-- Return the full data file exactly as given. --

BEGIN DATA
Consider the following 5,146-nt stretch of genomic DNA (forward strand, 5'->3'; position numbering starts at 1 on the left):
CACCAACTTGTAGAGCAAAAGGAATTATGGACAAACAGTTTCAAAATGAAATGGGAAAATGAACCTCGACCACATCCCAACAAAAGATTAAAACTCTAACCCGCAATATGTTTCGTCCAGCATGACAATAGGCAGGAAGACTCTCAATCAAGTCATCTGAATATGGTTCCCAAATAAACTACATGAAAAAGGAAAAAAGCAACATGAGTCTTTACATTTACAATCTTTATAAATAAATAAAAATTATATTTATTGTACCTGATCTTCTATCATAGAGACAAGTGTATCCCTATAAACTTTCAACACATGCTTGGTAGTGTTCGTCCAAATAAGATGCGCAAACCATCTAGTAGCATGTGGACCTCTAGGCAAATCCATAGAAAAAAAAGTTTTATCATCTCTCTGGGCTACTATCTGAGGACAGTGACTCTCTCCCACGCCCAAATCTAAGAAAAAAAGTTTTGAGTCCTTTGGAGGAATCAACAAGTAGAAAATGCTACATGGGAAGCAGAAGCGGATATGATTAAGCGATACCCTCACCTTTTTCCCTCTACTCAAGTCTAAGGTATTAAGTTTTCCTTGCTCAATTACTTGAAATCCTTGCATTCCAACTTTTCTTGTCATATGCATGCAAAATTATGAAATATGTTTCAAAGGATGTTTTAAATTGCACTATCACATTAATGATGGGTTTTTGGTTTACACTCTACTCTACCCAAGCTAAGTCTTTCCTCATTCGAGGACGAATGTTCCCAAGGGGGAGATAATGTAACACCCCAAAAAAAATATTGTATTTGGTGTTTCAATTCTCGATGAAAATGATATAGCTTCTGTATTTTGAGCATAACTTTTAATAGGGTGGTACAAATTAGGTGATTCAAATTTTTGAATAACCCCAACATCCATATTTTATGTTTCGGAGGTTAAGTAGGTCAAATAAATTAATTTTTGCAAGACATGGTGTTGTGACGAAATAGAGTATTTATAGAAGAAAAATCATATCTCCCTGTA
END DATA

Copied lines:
Consider the following 5,146-nt stretch of genomic DNA (forward strand, 5'->3'; position numbering starts at 1 on the left):
CACCAACTTGTAGAGCAAAAGGAATTATGGACAAACAGTTTCAAAATGAAATGGGAAAATGAACCTCGACCACATCCCAACAAAAGATTAAAACTCTAACCCGCAATATGTTTCGTCCAGCATGACAATAGGCAGGAAGACTCTCAATCAAGTCATCTGAATATGGTTCCCAAATAAACTACATGAAAAAGGAAAAAAGCAACATGAGTCTTTACATTTACAATCTTTATAAATAAATAAAAATTATATTTATTGTACCTGATCTTCTATCATAGAGACAAGTGTATCCCTATAAACTTTCAACACATGCTTGGTAGTGTTCGTCCAAATAAGATGCGCAAACCATCTAGTAGCATGTGGACCTCTAGGCAAATCCATAGAAAAAAAAGTTTTATCATCTCTCTGGGCTACTATCTGAGGACAGTGACTCTCTCCCACGCCCAAATCTAAGAAAAAAAGTTTTGAGTCCTTTGGAGGAATCAACAAGTAGAAAATGCTACATGGGAAGCAGAAGCGGATATGATTAAGCGATACCCTCACCTTTTTCCCTCTACTCAAGTCTAAGGTATTAAGTTTTCCTTGCTCAATTACTTGAAATCCTTGCATTCCAACTTTTCTTGTCATATGCATGCAAAATTATGAAATATGTTTCAAAGGATGTTTTAAATTGCACTATCACATTAATGATGGGTTTTTGGTTTACACTCTACTCTACCCAAGCTAAGTCTTTCCTCATTCGAGGACGAATGTTCCCAAGGGGGAGATAATGTAACACCCCAAAAAAAATATTGTATTTGGTGTTTCAATTCTCGATGAAAATGATATAGCTTCTGTATTTTGAGCATAACTTTTAATAGGGTGGTACAAATTAGGTGATTCAAATTTTTGAATAACCCCAACATCCATATTTTATGTTTCGGAGGTTAAGTAGGTCAAATAAATTAATTTTTGCAAGACATGGTGTTGTGACGAAATAGAGTATTTATAGAAGAAAAATCATATCTCCCTGTA